Tuesday, November 1, 2022

4 Useful Writing Apps

 This week's topic: The writing software/programs/apps I can't live without.

Weeeeeellll, Imma show you just how old I am. {grabs walker, adjusts tennis balls}

  1. MS Word -- once Wordperfect was pried from my cold, collegiate hands and I was forced to learn Word for corporate life, I haven't left it. Despite "improvements" that Microsoft insists I need just to please their stockholders, it's still the most widely used word-processing software app that's readily accepted by editors. Yeah, yeah, I know Google Docs is trying to make fetch happen, but it's not there yet...
    • MS Word "Read Aloud" Feature -- before I send a book to be formatted, I have Word read the entire manuscript to me. Yep. It's the final, final, no-really-final editing pass. I learned the hard way that relying on visual-only review exposes me to the great "feature" of the brain that sees what it thinks should be on the page, not what's actually there. Also, Read Aloud helps catch skipped/missing words and excessive word repetition. E.g. Did my OC just "giggle" six times in the last chapter? ACK!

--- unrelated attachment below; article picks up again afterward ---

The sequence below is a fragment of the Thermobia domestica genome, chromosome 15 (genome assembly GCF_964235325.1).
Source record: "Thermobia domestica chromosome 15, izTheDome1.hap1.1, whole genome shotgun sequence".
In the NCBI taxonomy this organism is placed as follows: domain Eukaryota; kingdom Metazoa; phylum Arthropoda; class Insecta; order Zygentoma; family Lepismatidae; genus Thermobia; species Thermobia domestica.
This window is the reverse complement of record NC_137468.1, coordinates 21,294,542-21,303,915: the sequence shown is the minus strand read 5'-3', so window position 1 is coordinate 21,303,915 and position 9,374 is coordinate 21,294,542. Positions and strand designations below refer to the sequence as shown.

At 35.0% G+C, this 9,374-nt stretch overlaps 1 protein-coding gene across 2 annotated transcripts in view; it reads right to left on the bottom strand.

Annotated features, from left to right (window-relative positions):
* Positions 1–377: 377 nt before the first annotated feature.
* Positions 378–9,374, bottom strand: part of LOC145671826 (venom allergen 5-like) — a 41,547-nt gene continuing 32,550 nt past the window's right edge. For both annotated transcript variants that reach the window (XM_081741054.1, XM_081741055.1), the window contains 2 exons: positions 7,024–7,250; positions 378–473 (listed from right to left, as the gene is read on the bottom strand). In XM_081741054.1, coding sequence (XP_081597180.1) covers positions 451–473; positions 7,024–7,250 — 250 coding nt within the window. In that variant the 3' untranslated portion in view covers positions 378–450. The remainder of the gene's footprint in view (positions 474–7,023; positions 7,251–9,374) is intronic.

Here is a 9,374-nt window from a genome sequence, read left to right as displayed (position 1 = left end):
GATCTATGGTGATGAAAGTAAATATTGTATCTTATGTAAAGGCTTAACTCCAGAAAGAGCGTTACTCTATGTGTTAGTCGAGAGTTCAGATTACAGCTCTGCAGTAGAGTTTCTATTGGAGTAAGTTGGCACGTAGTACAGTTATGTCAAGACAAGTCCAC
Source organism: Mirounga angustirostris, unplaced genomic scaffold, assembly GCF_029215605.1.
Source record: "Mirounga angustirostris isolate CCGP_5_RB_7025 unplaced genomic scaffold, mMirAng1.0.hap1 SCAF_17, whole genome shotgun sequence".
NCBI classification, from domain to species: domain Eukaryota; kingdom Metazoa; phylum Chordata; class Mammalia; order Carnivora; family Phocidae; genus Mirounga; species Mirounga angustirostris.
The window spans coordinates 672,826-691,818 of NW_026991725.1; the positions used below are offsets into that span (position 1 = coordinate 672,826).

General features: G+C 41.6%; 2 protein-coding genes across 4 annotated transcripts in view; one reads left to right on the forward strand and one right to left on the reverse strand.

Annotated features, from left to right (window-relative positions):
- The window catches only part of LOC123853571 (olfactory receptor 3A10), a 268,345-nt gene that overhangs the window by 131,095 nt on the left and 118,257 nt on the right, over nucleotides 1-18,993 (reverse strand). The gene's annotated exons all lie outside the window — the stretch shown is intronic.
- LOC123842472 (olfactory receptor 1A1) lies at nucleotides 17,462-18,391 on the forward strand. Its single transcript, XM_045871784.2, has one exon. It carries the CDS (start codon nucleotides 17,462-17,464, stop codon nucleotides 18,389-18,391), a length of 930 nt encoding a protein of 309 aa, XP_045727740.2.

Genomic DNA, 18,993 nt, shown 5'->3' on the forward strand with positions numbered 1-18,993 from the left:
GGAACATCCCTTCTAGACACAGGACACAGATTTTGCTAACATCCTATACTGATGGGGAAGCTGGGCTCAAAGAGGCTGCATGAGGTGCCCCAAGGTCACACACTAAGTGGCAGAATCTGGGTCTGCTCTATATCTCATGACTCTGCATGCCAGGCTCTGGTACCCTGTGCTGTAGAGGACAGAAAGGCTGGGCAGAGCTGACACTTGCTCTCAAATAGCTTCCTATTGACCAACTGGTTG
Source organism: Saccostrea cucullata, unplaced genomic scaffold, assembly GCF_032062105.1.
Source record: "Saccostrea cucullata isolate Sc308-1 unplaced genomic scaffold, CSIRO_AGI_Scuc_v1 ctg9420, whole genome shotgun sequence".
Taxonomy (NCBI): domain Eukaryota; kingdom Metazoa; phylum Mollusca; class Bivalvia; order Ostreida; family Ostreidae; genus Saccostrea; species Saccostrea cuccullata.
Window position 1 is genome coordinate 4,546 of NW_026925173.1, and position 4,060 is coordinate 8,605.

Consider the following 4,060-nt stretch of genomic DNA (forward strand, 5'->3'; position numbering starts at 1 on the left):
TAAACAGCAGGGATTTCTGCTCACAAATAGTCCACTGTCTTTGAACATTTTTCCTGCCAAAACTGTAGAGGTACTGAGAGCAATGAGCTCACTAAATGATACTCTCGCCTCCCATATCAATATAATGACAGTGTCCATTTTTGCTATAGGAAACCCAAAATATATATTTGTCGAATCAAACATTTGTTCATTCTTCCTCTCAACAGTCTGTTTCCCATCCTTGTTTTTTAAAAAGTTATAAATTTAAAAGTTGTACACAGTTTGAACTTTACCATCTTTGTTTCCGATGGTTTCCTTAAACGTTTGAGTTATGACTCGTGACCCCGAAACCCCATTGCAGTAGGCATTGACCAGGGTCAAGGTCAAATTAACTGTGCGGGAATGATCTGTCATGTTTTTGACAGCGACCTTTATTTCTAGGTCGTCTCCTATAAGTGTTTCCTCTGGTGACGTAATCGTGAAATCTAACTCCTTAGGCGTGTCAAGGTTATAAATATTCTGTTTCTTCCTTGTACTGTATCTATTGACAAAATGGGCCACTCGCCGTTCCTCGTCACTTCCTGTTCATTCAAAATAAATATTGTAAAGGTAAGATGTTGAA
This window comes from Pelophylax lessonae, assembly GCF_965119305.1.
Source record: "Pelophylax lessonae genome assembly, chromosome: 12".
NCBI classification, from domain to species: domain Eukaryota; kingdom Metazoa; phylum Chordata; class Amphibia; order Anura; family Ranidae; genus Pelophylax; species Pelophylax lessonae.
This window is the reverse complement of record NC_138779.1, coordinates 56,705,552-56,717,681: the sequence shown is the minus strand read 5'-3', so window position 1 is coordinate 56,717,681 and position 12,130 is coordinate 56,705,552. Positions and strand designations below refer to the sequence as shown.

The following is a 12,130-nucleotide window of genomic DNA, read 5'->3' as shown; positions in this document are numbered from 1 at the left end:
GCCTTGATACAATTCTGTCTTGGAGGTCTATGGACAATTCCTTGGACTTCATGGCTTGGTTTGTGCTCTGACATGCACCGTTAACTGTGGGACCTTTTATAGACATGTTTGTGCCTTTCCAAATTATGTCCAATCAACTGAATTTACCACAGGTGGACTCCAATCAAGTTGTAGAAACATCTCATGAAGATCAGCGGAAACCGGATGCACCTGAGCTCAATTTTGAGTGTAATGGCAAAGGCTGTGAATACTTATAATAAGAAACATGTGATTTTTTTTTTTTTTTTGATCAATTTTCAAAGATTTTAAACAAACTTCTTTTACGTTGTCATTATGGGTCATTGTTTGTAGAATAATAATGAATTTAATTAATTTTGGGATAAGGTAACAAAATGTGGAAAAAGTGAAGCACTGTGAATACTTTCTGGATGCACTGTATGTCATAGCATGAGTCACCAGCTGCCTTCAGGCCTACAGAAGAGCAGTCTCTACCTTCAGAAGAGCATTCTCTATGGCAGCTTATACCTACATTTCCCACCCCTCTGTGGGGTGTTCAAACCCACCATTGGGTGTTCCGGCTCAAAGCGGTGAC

2. Merriam-Webster Online -- "You Keep Using That Word, I Do Not Think It Means What You Think It Means." (Princess Bride) From homophones to synonym searches to that word that's on the tip of my tongue (or should it be the tip of my [finger] tips?), it's MW for me. Why this dictionary over the others? 'Cause my editors use it when they send me corrections. I find collaboration easier when working from the same reference source. 
  3. Urban Dictionary -- For us olds, it's sadly necessary for us to verify that what we just heard/read means what the yewts meant for it to mean. Definitions don't always align with Merriam-Webster, since language is a living, evolving thing. I don't tend to be too slang-trendy in my writing, but I like to make sure that certain words/idioms from the last century (I can't believe I just typed that) still mean what they used to mean. *Caution: because this site is open to unvetted public contributions, it contains a lot of cruel, homophobic, racist, misogynistic, etc. definitions. Make sure you have a sea of salt at hand and are wearing your "ugh, humanity" t-shirt when using this site.
  4. Grammarly -- I usually run my manuscript through this twice. First, to catch All The Things that MS Word "Editor" misses before I send it to my professional line and copy editors. Second, to catch post-editing errors because, godsdamnitall, it is absolutely possible to correct a mistake while simultaneously creating a new one. {shakes fist at sky}

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